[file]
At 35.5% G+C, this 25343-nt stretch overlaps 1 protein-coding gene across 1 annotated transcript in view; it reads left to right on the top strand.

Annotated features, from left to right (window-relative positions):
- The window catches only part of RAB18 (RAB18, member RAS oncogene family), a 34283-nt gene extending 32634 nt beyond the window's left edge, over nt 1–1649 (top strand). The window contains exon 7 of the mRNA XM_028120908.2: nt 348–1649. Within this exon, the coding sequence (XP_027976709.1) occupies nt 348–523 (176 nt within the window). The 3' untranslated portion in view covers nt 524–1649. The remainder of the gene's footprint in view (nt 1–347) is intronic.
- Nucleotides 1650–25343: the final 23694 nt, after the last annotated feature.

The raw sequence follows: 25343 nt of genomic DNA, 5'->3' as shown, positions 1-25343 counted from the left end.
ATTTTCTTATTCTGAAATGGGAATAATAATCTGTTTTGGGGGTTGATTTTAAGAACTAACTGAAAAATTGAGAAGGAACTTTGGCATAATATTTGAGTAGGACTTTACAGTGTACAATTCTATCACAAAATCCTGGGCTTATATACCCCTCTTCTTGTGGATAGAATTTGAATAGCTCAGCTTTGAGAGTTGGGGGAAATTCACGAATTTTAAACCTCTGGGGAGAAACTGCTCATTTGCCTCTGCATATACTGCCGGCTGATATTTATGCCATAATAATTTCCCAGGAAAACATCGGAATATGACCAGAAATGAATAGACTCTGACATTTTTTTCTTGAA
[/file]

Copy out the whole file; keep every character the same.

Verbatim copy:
At 35.5% G+C, this 25343-nt stretch overlaps 1 protein-coding gene across 1 annotated transcript in view; it reads left to right on the top strand.

Annotated features, from left to right (window-relative positions):
- The window catches only part of RAB18 (RAB18, member RAS oncogene family), a 34283-nt gene extending 32634 nt beyond the window's left edge, over nt 1–1649 (top strand). The window contains exon 7 of the mRNA XM_028120908.2: nt 348–1649. Within this exon, the coding sequence (XP_027976709.1) occupies nt 348–523 (176 nt within the window). The 3' untranslated portion in view covers nt 524–1649. The remainder of the gene's footprint in view (nt 1–347) is intronic.
- Nucleotides 1650–25343: the final 23694 nt, after the last annotated feature.

The raw sequence follows: 25343 nt of genomic DNA, 5'->3' as shown, positions 1-25343 counted from the left end.
ATTTTCTTATTCTGAAATGGGAATAATAATCTGTTTTGGGGGTTGATTTTAAGAACTAACTGAAAAATTGAGAAGGAACTTTGGCATAATATTTGAGTAGGACTTTACAGTGTACAATTCTATCACAAAATCCTGGGCTTATATACCCCTCTTCTTGTGGATAGAATTTGAATAGCTCAGCTTTGAGAGTTGGGGGAAATTCACGAATTTTAAACCTCTGGGGAGAAACTGCTCATTTGCCTCTGCATATACTGCCGGCTGATATTTATGCCATAATAATTTCCCAGGAAAACATCGGAATATGACCAGAAATGAATAGACTCTGACATTTTTTTCTTGAA